College of Information Technology & Design

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College of Information Technology & Design
Discrete Mathematics Basics of Counting University of Jazeera College of Information Technology & Design Khulood Ghazal

The product rule If there are n1 ways to do task 1, and n2 ways to do task 2 Then there are n1n2 ways to do both tasks in sequence This applies when doing the “procedure” is made up of separate tasks We must make one choice AND a second choice

Product rule example Total is 18 * 325 = 5850
There are 18 math majors and 325 CS majors How many ways are there to pick one math major and one CS major? Total is 18 * 325 = 5850

The sum rule If there are n1 ways to do task 1, and n2 ways to do task 2 If these tasks can be done at the same time, then… Then there are n1+n2 ways to do one of the two tasks We must make one choice OR a second choice

Sum rule example Total is 18 + 325 = 343
There are 18 math majors and 325 CS majors How many ways are there to pick one math major or one CS major? Total is = 343

More complex counting problems
We combining the product rule and the sum rule Thus we can solve more interesting and complex problems

Example(1): The chairs of an auditorium are to be labeled with a letter and a positive integer not exceeding 100. What is the largest number of chairs that can be labeled differently?

What is the largest number of chairs that can be labeled differently?
We can think of this problem as involving a sequence of two tasks: Assign a letter between A and Z Assign a number between 1 and 100 The Product Rule says that there are 26 * 100 = 2600 ways to do this. So we can label 2600 chairs.

Example(2): How many different license plates are available if each plate contains a sequence of three letters followed by three digits? 26 choices for each letter 10 choices for each digit Total of: 26 * 26 * 26 * 10 * 10 * 10

Example(3): How many different bit strings are there of length seven?
You probably already know it is 27. Think of this as: 2 (2 (2 (2 (2 (2 * 2)))))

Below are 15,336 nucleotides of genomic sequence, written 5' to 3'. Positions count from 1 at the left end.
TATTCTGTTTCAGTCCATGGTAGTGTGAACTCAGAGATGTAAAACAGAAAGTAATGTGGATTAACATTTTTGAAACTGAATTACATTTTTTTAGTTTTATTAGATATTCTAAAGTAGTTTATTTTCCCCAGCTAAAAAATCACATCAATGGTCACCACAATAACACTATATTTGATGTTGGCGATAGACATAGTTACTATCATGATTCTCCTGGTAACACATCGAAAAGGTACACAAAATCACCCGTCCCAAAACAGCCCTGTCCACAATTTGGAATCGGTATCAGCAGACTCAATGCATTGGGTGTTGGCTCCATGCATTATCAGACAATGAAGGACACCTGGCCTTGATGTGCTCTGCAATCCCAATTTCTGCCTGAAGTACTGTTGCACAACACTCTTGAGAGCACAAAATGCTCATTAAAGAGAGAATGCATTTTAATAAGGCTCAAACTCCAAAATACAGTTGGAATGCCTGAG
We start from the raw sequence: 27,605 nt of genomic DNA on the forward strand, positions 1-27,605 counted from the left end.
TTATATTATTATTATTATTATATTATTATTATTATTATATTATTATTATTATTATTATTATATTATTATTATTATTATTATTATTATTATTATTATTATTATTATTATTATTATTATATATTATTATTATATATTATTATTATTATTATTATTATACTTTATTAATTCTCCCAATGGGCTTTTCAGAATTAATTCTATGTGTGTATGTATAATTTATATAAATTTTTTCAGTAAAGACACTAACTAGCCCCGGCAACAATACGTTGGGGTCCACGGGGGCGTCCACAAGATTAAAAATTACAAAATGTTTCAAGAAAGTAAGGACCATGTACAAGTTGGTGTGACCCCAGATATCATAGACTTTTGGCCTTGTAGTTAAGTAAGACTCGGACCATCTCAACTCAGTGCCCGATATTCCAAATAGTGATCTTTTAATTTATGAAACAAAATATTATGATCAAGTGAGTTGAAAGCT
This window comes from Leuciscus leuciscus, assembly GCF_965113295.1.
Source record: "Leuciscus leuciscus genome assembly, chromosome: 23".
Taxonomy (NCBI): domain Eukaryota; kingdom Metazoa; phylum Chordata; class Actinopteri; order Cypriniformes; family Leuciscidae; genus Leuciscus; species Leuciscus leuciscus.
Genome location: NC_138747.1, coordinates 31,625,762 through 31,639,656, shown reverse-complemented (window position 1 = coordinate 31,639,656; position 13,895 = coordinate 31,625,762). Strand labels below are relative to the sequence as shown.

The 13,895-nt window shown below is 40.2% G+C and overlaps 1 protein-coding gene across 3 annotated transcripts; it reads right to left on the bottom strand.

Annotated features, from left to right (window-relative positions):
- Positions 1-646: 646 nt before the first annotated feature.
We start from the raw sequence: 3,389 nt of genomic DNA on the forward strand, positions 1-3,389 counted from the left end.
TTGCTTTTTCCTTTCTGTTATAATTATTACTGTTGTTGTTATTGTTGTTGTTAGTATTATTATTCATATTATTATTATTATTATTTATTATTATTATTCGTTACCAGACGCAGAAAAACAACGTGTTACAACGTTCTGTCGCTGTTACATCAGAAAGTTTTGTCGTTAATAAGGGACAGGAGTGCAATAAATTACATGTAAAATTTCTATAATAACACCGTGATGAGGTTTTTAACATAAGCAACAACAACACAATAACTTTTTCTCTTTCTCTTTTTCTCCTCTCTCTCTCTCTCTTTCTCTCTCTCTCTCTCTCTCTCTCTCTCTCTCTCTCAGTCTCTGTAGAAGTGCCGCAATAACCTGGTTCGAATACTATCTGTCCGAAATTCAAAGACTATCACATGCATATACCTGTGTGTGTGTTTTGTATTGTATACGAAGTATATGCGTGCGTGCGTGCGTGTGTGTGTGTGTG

Example(4): How many different bit strings are there of length 1? Only 2: 0 or 1 How many different bit strings are there of length 2? There are 4: 00, 01, 10, 11 How many different bit strings are there of length 3? There are 8: 000, 001, 010, 011, 100, 101, 110, 111

Example(5): Each user on a computer system has a password
Each password is six to eight characters long Each character is an uppercase letter or a digit Each password must contain at least one digit How many possible passwords are there?

There are 26 letters and 10 decimal digits = 36 characters that we can use to form passwords.
For P6 (6-character) passwords, the Product Rule says there are 366 potential passwords. But passwords that are all letters are prohibited. There are 266 of these. So there are 366 – 266 for P6 passwords. Similarly, for P7 and P8 passwords. P7 = 367 – 267 P8 = 368 – 268 Total passwords = P6 + P7 + P8

Example(6): How many bit strings of length eight either start with a 1 or end with the two bits 00? 1st Task: Construct a string beginning with a 1. 2nd Task: Construct a string ending with 00. Both tasks: Construct a string that begins with a 1 and ends with 00.

1st: There are 28 ways to construct a binary string of 8 bits, but it starts with a 1, so there are 27 ways to construct an 8-bit binary string starting with 1. 2nd: Construct a string ending with 00. The product rule says there are 2 ways to choose the first 6 bits and 1 way to chose the last 2 bits, so there are 26 ways to construct this string. Both: Construct a string that begins with 1 and ends with 00. The product rule says there is 1 way to choose the first bit, 2 ways to chose the middle 5 bits, and 1 way to chose the last 2 bits, so there are 25 ways to construct this string. Total = ( ) – 25 = 160

Example(7): A multiple choice test contains 10 questions. There are four possible answers for each question. How many ways can a student answer the questions on the test if every question is answered? 4*4*4*4*4*4*4*4*4*4 = 410 How many ways can a student answer the questions on the test if the student can leave answers blank? 5*5*5*5*5*5*5*5*5*5 = 510